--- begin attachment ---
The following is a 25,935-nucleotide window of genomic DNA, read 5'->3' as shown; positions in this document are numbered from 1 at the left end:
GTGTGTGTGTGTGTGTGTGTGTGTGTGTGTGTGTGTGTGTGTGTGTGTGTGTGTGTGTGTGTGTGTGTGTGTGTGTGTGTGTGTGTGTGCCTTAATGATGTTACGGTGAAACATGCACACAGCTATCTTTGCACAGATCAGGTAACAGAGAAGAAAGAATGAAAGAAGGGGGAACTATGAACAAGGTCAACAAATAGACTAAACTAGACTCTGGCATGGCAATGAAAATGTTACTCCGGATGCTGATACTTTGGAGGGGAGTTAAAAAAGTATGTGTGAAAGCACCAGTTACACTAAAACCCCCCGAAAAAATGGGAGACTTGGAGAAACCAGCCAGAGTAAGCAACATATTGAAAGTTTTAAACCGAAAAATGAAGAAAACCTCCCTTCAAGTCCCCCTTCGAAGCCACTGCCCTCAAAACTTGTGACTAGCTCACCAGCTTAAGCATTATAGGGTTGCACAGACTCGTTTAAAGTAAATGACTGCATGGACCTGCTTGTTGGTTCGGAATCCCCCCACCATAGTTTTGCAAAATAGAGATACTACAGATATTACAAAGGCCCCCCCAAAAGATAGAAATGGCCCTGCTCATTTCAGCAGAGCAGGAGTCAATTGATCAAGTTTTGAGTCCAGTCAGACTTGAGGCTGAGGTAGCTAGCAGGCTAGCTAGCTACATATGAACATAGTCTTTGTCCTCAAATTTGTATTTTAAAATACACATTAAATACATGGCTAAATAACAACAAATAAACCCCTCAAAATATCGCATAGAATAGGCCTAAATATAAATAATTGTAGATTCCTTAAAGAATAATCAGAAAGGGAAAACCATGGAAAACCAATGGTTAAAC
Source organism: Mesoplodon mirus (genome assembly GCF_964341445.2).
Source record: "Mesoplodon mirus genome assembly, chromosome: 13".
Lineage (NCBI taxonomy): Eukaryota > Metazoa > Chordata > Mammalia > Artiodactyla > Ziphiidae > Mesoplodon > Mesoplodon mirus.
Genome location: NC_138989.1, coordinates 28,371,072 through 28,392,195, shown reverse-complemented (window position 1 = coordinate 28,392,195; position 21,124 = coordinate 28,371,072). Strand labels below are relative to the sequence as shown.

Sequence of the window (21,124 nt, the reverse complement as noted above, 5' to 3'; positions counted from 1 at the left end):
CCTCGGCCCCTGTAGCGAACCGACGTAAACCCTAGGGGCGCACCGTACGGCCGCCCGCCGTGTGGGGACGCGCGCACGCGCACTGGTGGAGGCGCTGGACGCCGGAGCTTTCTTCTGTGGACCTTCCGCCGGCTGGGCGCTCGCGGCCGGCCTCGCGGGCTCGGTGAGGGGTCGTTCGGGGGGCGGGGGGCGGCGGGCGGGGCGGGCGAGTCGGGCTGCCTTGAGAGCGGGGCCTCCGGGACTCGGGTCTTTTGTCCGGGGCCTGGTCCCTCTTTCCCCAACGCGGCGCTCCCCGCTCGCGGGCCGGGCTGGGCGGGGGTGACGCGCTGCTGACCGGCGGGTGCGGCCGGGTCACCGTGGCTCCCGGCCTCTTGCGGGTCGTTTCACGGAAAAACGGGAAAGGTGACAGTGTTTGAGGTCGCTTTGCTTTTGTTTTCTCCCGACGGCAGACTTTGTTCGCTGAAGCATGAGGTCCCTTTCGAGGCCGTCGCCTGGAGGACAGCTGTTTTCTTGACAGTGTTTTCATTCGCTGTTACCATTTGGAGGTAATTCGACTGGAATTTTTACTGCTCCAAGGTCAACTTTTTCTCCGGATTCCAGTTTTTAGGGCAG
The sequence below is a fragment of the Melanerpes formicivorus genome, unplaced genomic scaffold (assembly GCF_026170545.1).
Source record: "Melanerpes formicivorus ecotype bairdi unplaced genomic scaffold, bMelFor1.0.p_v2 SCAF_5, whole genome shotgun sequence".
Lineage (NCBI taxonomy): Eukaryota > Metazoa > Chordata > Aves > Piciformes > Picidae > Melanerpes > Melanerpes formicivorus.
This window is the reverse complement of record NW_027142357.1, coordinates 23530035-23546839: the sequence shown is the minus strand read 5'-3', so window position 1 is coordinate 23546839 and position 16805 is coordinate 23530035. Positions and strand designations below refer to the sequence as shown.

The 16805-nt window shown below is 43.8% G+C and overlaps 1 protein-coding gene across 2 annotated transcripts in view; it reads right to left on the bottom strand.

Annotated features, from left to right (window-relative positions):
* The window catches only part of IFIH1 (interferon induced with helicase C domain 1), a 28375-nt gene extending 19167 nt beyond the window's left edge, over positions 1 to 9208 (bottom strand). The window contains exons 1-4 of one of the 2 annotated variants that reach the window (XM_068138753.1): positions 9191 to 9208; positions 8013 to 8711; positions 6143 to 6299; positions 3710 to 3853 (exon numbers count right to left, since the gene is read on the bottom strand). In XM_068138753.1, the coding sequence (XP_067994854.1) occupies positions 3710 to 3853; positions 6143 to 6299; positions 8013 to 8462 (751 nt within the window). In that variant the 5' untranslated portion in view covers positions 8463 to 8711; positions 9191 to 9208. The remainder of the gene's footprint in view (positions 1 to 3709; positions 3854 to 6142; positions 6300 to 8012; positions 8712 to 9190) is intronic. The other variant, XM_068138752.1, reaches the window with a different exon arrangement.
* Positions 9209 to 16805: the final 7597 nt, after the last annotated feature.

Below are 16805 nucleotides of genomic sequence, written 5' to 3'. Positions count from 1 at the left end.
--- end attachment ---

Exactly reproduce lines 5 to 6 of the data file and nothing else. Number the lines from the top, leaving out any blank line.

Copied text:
Lineage (NCBI taxonomy): Eukaryota > Metazoa > Chordata > Mammalia > Artiodactyla > Ziphiidae > Mesoplodon > Mesoplodon mirus.
Genome location: NC_138989.1, coordinates 28,371,072 through 28,392,195, shown reverse-complemented (window position 1 = coordinate 28,392,195; position 21,124 = coordinate 28,371,072). Strand labels below are relative to the sequence as shown.